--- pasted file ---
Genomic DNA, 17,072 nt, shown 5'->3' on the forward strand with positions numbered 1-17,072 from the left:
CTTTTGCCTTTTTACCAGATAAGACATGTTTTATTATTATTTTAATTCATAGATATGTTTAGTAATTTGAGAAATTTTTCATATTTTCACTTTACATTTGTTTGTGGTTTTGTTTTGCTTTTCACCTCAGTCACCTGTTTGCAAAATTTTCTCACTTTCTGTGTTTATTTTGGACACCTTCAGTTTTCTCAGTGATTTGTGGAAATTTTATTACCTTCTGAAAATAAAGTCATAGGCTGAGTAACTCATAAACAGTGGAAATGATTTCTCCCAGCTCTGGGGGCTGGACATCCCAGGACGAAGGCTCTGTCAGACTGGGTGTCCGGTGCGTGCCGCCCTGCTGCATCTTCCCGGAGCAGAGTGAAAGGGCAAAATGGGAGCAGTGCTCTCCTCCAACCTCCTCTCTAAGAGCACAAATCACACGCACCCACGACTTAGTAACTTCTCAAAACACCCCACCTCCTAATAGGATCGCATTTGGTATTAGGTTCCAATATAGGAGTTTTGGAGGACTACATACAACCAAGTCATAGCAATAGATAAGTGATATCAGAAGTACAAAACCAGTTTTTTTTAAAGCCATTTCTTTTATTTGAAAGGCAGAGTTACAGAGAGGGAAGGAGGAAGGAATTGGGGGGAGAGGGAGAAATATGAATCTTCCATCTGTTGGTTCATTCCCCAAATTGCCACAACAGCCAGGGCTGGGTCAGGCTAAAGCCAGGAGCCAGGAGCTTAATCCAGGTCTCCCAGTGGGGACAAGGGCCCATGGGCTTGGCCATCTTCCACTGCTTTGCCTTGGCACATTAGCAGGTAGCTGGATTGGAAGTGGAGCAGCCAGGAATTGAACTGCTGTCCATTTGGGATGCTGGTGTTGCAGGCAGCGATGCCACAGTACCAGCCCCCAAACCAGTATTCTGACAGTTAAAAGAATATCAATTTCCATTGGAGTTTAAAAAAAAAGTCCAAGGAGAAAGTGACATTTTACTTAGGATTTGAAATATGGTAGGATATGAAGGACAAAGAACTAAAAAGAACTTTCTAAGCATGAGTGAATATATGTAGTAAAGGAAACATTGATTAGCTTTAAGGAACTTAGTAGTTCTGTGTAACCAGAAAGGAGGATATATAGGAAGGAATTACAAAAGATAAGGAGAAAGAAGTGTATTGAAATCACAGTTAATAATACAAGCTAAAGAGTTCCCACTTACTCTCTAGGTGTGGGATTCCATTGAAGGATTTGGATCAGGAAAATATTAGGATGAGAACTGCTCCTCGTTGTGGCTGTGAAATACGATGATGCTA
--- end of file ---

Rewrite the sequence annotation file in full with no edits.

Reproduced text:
Genomic DNA, 17,072 nt, shown 5'->3' on the forward strand with positions numbered 1-17,072 from the left:
CTTTTGCCTTTTTACCAGATAAGACATGTTTTATTATTATTTTAATTCATAGATATGTTTAGTAATTTGAGAAATTTTTCATATTTTCACTTTACATTTGTTTGTGGTTTTGTTTTGCTTTTCACCTCAGTCACCTGTTTGCAAAATTTTCTCACTTTCTGTGTTTATTTTGGACACCTTCAGTTTTCTCAGTGATTTGTGGAAATTTTATTACCTTCTGAAAATAAAGTCATAGGCTGAGTAACTCATAAACAGTGGAAATGATTTCTCCCAGCTCTGGGGGCTGGACATCCCAGGACGAAGGCTCTGTCAGACTGGGTGTCCGGTGCGTGCCGCCCTGCTGCATCTTCCCGGAGCAGAGTGAAAGGGCAAAATGGGAGCAGTGCTCTCCTCCAACCTCCTCTCTAAGAGCACAAATCACACGCACCCACGACTTAGTAACTTCTCAAAACACCCCACCTCCTAATAGGATCGCATTTGGTATTAGGTTCCAATATAGGAGTTTTGGAGGACTACATACAACCAAGTCATAGCAATAGATAAGTGATATCAGAAGTACAAAACCAGTTTTTTTTAAAGCCATTTCTTTTATTTGAAAGGCAGAGTTACAGAGAGGGAAGGAGGAAGGAATTGGGGGGAGAGGGAGAAATATGAATCTTCCATCTGTTGGTTCATTCCCCAAATTGCCACAACAGCCAGGGCTGGGTCAGGCTAAAGCCAGGAGCCAGGAGCTTAATCCAGGTCTCCCAGTGGGGACAAGGGCCCATGGGCTTGGCCATCTTCCACTGCTTTGCCTTGGCACATTAGCAGGTAGCTGGATTGGAAGTGGAGCAGCCAGGAATTGAACTGCTGTCCATTTGGGATGCTGGTGTTGCAGGCAGCGATGCCACAGTACCAGCCCCCAAACCAGTATTCTGACAGTTAAAAGAATATCAATTTCCATTGGAGTTTAAAAAAAAAGTCCAAGGAGAAAGTGACATTTTACTTAGGATTTGAAATATGGTAGGATATGAAGGACAAAGAACTAAAAAGAACTTTCTAAGCATGAGTGAATATATGTAGTAAAGGAAACATTGATTAGCTTTAAGGAACTTAGTAGTTCTGTGTAACCAGAAAGGAGGATATATAGGAAGGAATTACAAAAGATAAGGAGAAAGAAGTGTATTGAAATCACAGTTAATAATACAAGCTAAAGAGTTCCCACTTACTCTCTAGGTGTGGGATTCCATTGAAGGATTTGGATCAGGAAAATATTAGGATGAGAACTGCTCCTCGTTGTGGCTGTGAAATACGATGATGCTA